our children and their ability to raise our grandchildren.
    Now, I know it's more popular to give an election-year tax cut. But 
I've been waiting for 29 years to get out of the red, and I've been 
working for 6 years to get out of the red. And when we voted in 1993 to 
get out of the red, for the economic program, we didn't have a single 
Republican vote. And the deficit was cut 92 percent before the 
bipartisan balanced budget bill passed in 1997. Now the same crowd that 
wouldn't help us cut the deficit wants to spend it before we even see 
the surplus. I would just like to see the red ink turn to black and dry 
at least for a day or two before we start spending it again, and I think 
that's right.
    Now, this is a huge issue. Half the seniors in this country would be 
in poverty today if it were not for Social Security. We can make minor 
changes now, secure the retirement of the baby boom generation without 
undermining our children and grandchildren's future, and I am determined 
to do it. So that's the first issue. Do you believe in Social Security 
first, or do you want the election-year tax cut? Clear choice between 
the parties.
    Issue number two: Do you believe that in order for us to grow 
economically, the rest of the world has to be growing so they can buy 
our products? Thirty percent of America's growth in the last 6 years has 
come from foreign trade. Now you've got a quarter of the world in 
recession, another quarter teetering. I have done my best to lay out a 
plan to try to help restore Asia, to try to help restore Russia if they 
will do what they can do for themselves; and more important for Texas, 
to try to keep what's going on there from spreading to Latin America and 
to Mexico, to our friends south of the border, our biggest trading 
partners in terms of growth. In order to do it, and for America to lead, 
we have at least got to pay our fair share to the International Monetary

[[Page 1696]]

Fund. That's where we get the money to do this stuff.
    Ever since the State of the Union Address, I have been pleading with 
this Congress to fund our fair share of the International Monetary Fund, 
and they still haven't done it. They still haven't done it. And it's 
playing games with our own economic future and undermining our ability 
to lead. So that's the second issue. Do you want to keep the economic 
growth going in America, or do you want to take a powder?
    The third issue is education. Garry spoke so movingly of that, but 
there are some things that we ought to do nationally to help. I have 
sent an education program to Congress in the balanced budget that does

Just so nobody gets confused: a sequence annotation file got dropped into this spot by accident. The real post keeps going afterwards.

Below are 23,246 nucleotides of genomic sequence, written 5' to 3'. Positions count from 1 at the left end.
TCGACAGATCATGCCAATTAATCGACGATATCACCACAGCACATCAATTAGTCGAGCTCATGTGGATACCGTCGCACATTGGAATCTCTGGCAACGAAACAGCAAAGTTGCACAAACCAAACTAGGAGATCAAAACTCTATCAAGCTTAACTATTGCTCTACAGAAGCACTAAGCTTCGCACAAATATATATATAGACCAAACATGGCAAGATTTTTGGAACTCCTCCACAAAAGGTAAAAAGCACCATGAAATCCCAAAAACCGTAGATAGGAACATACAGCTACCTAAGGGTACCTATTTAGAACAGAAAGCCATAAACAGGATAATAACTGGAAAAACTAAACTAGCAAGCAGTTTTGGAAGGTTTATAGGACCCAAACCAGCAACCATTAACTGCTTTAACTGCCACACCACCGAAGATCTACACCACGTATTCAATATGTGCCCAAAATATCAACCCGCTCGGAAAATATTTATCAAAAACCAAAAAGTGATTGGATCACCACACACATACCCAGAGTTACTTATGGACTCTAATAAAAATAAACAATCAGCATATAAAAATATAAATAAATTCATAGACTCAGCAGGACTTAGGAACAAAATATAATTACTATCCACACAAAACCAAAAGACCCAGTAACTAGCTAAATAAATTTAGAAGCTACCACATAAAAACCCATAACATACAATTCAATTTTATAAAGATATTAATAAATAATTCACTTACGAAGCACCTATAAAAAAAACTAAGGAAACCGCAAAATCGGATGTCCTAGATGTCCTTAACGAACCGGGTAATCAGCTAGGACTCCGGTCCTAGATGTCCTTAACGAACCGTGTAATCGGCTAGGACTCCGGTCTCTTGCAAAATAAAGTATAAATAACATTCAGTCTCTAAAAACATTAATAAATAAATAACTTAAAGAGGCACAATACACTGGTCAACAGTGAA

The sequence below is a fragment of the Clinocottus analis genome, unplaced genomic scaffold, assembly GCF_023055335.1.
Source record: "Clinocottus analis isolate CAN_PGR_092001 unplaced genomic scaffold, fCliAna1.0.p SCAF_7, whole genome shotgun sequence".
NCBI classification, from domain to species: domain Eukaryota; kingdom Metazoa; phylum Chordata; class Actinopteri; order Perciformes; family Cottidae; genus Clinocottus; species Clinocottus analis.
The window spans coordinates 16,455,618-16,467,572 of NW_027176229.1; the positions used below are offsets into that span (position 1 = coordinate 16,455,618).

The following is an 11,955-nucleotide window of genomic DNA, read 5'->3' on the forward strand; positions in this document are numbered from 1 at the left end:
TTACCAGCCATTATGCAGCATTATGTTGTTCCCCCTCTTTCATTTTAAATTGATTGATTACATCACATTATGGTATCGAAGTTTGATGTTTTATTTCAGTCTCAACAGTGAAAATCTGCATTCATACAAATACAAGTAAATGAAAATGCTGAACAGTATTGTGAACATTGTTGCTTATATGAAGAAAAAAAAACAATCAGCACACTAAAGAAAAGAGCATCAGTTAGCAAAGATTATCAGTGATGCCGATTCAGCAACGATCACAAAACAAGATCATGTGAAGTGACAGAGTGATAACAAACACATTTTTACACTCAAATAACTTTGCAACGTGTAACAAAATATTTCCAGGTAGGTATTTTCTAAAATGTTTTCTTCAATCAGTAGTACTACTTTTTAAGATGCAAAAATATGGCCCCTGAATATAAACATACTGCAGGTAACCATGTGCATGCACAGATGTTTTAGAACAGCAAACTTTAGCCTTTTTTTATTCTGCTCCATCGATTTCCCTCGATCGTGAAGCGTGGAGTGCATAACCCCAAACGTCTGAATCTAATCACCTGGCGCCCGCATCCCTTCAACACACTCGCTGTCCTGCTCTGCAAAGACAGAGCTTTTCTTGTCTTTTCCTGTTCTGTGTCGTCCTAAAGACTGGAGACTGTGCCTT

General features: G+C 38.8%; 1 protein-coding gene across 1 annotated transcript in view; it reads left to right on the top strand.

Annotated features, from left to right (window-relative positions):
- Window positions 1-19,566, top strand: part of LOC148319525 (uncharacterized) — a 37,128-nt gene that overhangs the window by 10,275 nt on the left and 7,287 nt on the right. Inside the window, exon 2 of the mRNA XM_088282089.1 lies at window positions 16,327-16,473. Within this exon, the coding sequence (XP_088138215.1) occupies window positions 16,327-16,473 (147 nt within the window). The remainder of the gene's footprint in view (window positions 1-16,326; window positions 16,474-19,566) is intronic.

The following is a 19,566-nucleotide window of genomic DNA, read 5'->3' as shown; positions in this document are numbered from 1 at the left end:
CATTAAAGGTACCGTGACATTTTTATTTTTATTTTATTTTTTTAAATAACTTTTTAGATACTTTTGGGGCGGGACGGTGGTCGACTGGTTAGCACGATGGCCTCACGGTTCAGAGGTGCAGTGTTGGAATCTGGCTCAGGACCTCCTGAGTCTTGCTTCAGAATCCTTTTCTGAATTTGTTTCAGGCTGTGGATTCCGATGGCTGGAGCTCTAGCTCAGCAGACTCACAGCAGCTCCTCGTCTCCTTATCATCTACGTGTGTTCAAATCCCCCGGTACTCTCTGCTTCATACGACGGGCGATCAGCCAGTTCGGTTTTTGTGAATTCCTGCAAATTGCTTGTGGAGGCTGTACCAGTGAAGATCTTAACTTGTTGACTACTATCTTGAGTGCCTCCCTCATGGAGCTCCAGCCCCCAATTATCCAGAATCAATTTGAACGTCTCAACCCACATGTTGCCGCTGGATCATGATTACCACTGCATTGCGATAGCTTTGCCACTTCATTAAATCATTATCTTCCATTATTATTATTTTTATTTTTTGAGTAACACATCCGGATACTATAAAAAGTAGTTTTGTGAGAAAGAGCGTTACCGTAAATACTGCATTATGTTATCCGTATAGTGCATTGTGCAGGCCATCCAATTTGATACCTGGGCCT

the following things: puts 100,000 teachers out there to lower class 
size to an average of 18 in the early grades all across America; it 
would build or repair 5,000 schools; it would provide funds to hook 
every classroom up to the Internet, including the poorest schools in 
south Texas or inner-city Houston or anywhere else in the country, by 
the year 2000; it would provide college scholarships to 35,000 young 
people and let them pay it off by going into our neediest areas and 
teaching off their college costs for 4 years. It would, in short, help 
move this country forward.
    It would provide extra funds to the most troubled urban and rural 
school districts to have high standards, to stop social promotion, but 
not to tell the kids they're a failure when the system is failing them; 
instead, to give them after-school programs, summer school programs, 
mentoring programs to keep them off the street, out of trouble, and in 
learning. It is a good program, and it ought to pass. Now, for 8 months 
there has been no action, and the budget year begins on October 1st. 
We're for it, and they're not. It's a clear choice.
    And the fourth issue is the Patients' Bill of Rights. You've had a 
little experience with that here. Our bill says, simply, you have a 
right to see a specialist if your doctor tells you you need it. If you 
get in an accident, you have a right to go to the nearest emergency 
room, not the nearest one your plan happens to cover that may be halfway 
across town. If you're in the middle of a treatment and your employer 
changes health plans, you can keep the doctor you've got until your 
treatment is over. In other words, they can't tell you when you're 7 
months pregnant to get another obstetrician, or when you're 80 percent 
through a chemotherapy treatment, you've got to stop and go see someone 
else; this happens today. It says if you have a question about whether a 
procedure is approved or not, you have a right to appeal it and get an 
answer, pronto, instead of months and months down the road when it's too 
late to do any good. It says you have a right to the privacy of your 
medical records. That's what we're for.
    The response of the Republicans in Congress and the House was to 
pass a bill that didn't do any of the things I said, and left 100 
million Americans out of what they did do. In the Senate, we tried to 
bring up the Patients' Bill of Rights, and the Republican majority was 
so afraid that the majority leader had to literally shut the Senate down 
for 4 hours the other night. I mean, they turned the lights out, and 
they got under their desks so they would not have to be recorded voting 
for the insurance companies against the people. I never saw anything 
like it in my life. It was death by stealth. [Laughter]